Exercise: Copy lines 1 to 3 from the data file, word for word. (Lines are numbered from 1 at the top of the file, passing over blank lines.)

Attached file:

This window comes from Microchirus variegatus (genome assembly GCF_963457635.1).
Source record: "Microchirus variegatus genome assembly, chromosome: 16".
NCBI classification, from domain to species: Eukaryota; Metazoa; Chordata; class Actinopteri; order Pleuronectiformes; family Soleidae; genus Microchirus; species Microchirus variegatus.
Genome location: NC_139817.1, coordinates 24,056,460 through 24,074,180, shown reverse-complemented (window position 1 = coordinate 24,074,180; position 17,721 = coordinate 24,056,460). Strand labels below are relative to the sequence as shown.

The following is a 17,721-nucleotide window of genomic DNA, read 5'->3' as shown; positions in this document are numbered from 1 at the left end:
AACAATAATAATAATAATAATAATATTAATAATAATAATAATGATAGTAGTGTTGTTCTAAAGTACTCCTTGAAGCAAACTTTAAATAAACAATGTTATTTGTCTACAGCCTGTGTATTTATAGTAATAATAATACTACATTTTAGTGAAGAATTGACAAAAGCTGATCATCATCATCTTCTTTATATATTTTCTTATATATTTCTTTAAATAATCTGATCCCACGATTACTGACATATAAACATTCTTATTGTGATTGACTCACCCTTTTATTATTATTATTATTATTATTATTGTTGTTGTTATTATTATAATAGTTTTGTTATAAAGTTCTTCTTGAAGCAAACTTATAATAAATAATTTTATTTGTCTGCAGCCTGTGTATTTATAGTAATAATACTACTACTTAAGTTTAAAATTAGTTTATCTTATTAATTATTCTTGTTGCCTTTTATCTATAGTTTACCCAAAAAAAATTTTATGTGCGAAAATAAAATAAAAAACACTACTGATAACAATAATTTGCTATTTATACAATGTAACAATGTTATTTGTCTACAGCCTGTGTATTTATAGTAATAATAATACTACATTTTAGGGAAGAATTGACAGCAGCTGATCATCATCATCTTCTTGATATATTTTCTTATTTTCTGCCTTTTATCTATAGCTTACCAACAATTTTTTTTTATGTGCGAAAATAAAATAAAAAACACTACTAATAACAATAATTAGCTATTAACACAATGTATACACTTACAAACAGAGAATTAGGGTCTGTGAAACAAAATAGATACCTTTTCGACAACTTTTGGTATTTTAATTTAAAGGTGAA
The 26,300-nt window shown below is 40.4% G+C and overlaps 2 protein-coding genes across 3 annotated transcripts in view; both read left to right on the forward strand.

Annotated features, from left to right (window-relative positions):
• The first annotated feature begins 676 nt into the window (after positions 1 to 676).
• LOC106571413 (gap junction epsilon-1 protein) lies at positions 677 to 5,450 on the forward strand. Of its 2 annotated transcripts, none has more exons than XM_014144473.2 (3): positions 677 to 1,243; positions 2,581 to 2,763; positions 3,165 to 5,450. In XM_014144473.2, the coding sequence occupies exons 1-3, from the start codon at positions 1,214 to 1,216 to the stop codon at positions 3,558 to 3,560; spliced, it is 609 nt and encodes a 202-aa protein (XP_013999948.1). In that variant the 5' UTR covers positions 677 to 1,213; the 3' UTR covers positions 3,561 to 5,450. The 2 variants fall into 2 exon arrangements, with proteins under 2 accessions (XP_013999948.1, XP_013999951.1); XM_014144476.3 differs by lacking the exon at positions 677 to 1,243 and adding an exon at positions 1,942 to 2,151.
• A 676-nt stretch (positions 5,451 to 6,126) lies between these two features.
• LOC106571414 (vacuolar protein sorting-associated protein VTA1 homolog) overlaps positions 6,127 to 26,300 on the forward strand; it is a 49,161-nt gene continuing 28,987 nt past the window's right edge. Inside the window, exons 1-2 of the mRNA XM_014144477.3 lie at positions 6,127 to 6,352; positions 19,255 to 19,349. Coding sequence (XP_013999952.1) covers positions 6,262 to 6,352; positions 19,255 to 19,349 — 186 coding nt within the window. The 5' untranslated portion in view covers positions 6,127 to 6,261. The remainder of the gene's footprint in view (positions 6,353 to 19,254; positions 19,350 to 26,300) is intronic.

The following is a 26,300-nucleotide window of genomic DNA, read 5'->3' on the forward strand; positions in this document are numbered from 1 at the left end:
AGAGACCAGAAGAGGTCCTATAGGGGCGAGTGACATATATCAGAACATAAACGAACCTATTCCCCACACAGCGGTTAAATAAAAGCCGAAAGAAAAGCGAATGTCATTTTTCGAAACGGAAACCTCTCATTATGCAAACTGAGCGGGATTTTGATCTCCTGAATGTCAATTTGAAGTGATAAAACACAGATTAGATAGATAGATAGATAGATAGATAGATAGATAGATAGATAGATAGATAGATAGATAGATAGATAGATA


This window comes from Microchirus variegatus (genome assembly GCF_963457635.1).
Source record: "Microchirus variegatus genome assembly, chromosome: 16".
NCBI classification, from domain to species: Eukaryota; Metazoa; Chordata; class Actinopteri; order Pleuronectiformes; family Soleidae; genus Microchirus; species Microchirus variegatus.